Think like an owner
One of the most frequently proclaimed attitudes Warren Buffett has voiced throughout the years is this: You should approach investment ideas and your portfolio with an owner’s mindset, i.e. as if you owned or wanted to acquire the entire business. Warren doesn’t treat a stock as a piece of paper that is traded in the hope that a greater fool will come around willing to pay more for the same piece of paper. No, he treats a stock certificate as a prove of a fractional ownership of a business.

Kurt obviously shares Warren’s conviction. He repeatedly underscores the importance of acquiring stakes in owner-friendly companies. First, you need to evaluate if you have confidence in the business strategy as well as the company’s ability to produce profits for its owners (you!). Kurt recommends that you invest in companies that are managed by persons with the same ultimate goal as you: making money! Hence, Kurt suggests that you favor companies where the managers are incentivized to create long-term shareholder value. In other words: The management team should preferably be co-owners or have value-adding options programs in place that ensure the shareholders and managers’ interests are aligned. For all that is holy, you must avoid companies where the management team drains the resources on the investors’ expense.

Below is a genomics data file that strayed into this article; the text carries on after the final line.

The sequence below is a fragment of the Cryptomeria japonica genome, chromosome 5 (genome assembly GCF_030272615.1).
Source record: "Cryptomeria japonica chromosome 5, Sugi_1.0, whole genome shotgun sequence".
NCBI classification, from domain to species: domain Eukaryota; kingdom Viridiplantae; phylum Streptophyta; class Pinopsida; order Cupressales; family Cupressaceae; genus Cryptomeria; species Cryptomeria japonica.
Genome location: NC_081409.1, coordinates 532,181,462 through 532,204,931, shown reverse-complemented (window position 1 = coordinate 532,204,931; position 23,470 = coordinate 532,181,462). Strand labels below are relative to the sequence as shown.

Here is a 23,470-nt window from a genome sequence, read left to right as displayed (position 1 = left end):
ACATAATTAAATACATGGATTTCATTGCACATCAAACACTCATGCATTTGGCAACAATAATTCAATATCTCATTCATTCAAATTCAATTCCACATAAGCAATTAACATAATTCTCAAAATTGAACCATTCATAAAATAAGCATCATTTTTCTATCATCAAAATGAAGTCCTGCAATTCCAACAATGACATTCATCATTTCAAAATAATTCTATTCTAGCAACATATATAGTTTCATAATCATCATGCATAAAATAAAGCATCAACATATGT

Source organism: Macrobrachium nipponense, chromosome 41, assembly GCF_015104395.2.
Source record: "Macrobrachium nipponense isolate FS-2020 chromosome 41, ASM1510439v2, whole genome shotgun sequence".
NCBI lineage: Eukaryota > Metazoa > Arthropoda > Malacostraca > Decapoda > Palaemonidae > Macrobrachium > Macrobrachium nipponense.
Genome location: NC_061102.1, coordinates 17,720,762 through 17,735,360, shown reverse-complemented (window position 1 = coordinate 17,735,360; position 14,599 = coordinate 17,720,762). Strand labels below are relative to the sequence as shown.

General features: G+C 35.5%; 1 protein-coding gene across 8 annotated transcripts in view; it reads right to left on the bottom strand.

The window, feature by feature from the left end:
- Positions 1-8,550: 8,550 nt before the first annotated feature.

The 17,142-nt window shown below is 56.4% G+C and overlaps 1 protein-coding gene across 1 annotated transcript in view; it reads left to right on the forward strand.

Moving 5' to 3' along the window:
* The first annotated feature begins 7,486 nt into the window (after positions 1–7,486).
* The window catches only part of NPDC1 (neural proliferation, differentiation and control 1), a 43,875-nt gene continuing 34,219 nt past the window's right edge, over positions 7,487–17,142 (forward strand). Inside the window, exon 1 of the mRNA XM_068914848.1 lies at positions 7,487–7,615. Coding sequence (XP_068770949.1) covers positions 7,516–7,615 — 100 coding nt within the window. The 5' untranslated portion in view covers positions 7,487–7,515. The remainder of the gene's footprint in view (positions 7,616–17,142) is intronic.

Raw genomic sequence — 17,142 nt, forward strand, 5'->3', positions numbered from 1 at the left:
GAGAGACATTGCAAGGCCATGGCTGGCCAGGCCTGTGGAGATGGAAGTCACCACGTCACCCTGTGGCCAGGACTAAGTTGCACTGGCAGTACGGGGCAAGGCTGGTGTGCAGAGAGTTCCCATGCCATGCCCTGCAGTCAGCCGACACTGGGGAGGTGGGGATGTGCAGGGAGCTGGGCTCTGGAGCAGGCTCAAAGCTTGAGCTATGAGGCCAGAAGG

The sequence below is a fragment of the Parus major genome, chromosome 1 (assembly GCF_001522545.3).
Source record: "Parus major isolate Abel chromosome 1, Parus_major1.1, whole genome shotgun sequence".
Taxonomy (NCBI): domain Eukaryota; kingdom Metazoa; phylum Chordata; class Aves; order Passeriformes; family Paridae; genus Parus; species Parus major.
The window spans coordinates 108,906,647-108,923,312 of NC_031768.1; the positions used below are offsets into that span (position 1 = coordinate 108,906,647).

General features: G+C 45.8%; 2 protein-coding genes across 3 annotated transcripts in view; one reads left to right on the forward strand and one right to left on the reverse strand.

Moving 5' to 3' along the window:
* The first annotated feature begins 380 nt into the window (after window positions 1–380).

Moats that keep the enemies at bay
To my knowledge, Warren Buffett invented the moat term to describe companies with a competitive advantage that enable them to achieve and sustain a high return on capital (e.g. ROE and ROIC). This is a recurring theme in practically all books on value investing, including Kurt’s. He explains that companies, which are able to consistently achieve a high ROE, are more likely to add value for its owners far into the future. Kurt highlights businesses such as Coca-Cola, Gillette and Apple. These all have 1) moats that protect them from competitors’ attacks, and 2) a pricing power that allows them to increase their prices, since the consumers are able to pay a premium for said companies’ products. Industries with monopolies and duopolies are good places to look for value candidates that have a natural (sometimes legally secured) pricing power.

Two types of value opportunities